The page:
Monday, February 22, 2010

Ever Try to Breathe Through A Wart?

It’s the Curies! We must flee!
(Apologies it's not in English, but that's what the folks under attack by Pierre and Marie say in English.)

Ever want to feel like a fool? Research the ingredients on the homeopathic medicine you’re taking. Especially if you want to feel like a slightly radioactive, cobra-venom-poisoned fool.

First of all, you may ask, why take homeopathic remedies in the first place? Maybe because the lemon juice and peppermint concoction I took all last spring and summer meant only two days of mild allergy symptoms, no allergy pills that left my fingertips numb and tingly, all while others who suffer the same kinds of allergies I do reported an average allergy year. (We're scheduled to begin our lemon/peppermint regimen for this year starting this weekend.)

So that worked. But the jury’s still out on the wart remedy I’m taking right now.

I’ve been taking Tumorell for about two weeks now, and can’t say much of it. That is a short time, of course. I’ve used OTC wart-removal methods, ranging from the paint-on salicyclic acid compounds to the freeze-your-warts-off-and-save kits. Neither worked well. Oh, the warts shrink and seem to go away, but they always come back and, like Sand People, in greater numbers. We also went the lavender route while skipping down Homeopathy Lane, but that hasn’t seemed to work, either. So when Tumorell was recommended, we thought, what the heck. Can’t be any worse than what we’ve already tried.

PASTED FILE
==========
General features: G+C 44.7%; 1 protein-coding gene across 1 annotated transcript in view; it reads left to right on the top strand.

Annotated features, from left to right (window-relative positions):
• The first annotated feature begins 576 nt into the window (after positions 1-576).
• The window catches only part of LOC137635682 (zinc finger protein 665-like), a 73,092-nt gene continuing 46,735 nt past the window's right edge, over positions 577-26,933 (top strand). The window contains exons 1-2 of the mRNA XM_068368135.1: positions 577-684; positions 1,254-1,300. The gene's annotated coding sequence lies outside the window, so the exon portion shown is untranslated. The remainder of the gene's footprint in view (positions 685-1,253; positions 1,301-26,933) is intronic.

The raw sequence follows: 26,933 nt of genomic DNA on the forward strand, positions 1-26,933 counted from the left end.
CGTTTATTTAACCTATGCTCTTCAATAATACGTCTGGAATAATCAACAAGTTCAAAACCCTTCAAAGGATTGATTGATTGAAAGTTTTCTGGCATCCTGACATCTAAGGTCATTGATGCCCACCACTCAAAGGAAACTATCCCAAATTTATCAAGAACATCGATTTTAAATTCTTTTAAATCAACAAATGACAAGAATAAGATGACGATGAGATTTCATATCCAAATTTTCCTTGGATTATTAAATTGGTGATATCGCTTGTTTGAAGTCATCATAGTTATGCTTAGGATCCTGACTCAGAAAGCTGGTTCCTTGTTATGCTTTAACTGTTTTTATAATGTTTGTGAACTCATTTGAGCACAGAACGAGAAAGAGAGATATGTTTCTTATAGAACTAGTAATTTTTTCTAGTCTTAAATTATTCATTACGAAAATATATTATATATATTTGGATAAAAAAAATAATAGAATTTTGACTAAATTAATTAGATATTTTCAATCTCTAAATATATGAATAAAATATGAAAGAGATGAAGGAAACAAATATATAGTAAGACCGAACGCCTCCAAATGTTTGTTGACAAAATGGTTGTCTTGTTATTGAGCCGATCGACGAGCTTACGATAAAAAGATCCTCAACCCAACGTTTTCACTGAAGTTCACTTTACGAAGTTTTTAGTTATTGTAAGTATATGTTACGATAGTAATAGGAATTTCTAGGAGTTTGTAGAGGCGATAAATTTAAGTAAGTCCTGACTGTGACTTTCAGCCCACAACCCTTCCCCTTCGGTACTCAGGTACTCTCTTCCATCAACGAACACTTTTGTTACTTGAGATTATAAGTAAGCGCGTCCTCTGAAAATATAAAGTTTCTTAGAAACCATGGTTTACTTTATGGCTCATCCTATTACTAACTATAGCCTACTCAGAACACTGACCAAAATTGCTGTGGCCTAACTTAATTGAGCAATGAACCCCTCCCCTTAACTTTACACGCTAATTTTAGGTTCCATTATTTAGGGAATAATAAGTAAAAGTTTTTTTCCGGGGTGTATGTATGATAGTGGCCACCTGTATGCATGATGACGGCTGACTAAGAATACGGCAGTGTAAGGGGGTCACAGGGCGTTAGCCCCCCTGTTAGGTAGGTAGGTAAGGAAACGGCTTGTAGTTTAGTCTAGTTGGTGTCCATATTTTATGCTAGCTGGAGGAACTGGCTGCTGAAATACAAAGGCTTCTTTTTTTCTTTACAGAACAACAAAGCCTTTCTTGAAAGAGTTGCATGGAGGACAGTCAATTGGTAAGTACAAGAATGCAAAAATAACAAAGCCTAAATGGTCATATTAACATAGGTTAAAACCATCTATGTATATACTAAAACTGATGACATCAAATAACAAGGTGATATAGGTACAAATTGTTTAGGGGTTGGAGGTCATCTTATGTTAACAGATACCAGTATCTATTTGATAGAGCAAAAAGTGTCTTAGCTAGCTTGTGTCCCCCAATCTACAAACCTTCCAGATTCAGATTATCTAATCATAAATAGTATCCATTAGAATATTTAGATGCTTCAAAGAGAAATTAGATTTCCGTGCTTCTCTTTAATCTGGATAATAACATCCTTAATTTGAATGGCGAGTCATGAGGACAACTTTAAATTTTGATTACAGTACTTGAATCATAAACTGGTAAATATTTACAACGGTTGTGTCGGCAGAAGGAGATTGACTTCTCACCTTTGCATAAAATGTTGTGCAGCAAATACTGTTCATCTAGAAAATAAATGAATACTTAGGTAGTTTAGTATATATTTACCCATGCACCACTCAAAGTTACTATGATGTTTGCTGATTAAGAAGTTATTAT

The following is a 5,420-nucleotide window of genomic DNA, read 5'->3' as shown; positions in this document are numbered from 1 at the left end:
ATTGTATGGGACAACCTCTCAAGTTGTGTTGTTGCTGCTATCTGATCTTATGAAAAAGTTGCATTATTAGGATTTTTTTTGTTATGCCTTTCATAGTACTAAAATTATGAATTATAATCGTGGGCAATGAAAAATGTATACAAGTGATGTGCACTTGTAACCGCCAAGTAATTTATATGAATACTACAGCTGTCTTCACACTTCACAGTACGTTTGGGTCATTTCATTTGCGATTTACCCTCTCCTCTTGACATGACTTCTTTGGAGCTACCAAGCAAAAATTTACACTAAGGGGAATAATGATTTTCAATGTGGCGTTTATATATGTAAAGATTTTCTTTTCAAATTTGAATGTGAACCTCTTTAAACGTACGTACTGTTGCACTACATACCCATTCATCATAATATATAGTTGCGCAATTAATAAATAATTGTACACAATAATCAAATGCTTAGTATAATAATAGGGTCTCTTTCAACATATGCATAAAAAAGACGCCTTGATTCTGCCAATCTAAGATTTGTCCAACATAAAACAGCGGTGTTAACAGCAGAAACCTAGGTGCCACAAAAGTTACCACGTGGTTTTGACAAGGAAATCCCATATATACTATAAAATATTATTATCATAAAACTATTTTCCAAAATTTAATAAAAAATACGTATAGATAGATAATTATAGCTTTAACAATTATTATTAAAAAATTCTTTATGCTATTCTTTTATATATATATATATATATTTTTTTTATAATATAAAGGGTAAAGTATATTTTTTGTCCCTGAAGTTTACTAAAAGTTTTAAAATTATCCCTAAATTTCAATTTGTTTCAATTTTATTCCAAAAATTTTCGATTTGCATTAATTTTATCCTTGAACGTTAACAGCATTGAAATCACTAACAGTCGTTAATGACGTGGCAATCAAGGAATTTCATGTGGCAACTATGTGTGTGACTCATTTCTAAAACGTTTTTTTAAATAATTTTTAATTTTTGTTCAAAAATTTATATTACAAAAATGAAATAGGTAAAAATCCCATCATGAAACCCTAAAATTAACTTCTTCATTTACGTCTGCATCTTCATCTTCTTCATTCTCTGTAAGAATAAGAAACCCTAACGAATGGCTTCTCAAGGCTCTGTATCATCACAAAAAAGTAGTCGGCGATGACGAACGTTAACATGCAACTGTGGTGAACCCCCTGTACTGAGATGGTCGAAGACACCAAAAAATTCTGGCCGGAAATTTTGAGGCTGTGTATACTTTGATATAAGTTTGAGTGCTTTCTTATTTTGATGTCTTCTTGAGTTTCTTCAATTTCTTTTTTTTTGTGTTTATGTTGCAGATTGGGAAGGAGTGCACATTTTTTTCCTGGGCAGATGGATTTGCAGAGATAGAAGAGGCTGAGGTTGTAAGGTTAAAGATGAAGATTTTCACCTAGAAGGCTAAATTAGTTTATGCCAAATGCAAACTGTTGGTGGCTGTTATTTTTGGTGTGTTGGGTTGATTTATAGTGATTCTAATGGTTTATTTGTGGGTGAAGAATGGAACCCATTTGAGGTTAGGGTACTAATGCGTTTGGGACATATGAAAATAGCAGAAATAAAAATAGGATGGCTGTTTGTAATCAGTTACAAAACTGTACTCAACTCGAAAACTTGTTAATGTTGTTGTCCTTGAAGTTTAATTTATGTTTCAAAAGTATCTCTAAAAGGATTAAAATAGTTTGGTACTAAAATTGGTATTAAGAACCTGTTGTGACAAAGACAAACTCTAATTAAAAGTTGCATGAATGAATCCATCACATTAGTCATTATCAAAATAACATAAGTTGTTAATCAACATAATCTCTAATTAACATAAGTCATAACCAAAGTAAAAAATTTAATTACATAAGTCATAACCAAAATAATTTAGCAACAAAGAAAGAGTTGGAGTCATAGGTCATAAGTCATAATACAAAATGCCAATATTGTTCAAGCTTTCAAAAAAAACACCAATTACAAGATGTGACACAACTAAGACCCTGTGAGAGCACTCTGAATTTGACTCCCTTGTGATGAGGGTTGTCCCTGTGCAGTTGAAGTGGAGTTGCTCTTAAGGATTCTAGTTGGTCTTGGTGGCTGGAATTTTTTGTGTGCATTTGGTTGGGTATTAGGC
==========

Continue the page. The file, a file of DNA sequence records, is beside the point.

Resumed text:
Uh huh. Like I said, so far, no success.

What’s this stuff supposed to do, I wondered. So I did a little research on the active ingredients. What I’ve discovered is a confusing mish-mash that may leave me slightly more radioactive after all is said and done, but still with a warty left thumb. I am, however, willing to give this stuff more time before I pass total judgment.

Here’s what’s in the foul liquid I’m taking:

Scrophularia nodosa. First of all, not an ingredient to inspire confidence, as it sounds like a remedy Grampa Simpson might recommend. It’s from a plant called the carpenter’s square. They don’t really come out and say it, but it sounds like it’s valued for its alkaloid properties – which is fine, since the OTC wart remedies rely on changing the pH around the wart enough to kill the virus that causes them.

Then there’s acidium lacticium – lactic acid for the common folk. It’s a naturally-occurring acid found in milk. Seems OK, but counterproductive to the alkaloid in the first ingredient, since acids and alkalods tend to neutralize each other.

Then there’s this: radium bromatum. Radium bromide, for those familiar with chemistry. This is a radium salt that famously left a burn on Marie Curie’s arm that took more than a month to heal. And I’m taking this internally. Whee. It, too, seems to want to play with pH, but also introduce that radiation curative that did the Curies so well. Yes, radioactivity is used to battle cancer, but it seems a bit steep to take on mere warts. It’s also supposed to ward off much flatulence. So let me see, radioactivity or flatulence? Which should I pick . . .

Then there’s naja tripudians. I’m not quite sure what it does. I do know, however, that it’s derived from Indian cobra venom. Yeah, radioactivity and snake poison. I’ll either be cured or the butt end of a sad joke like this:

Lawyer: I’m suing a doctor on my client’s behalf.
Other Person: Why?
Lawyer: He went in to have a wart on his nose removed, and when he awoke, it was gone.
Other Person: What’s wrong with that?
Lawyer: Ever try to breathe through a wart?

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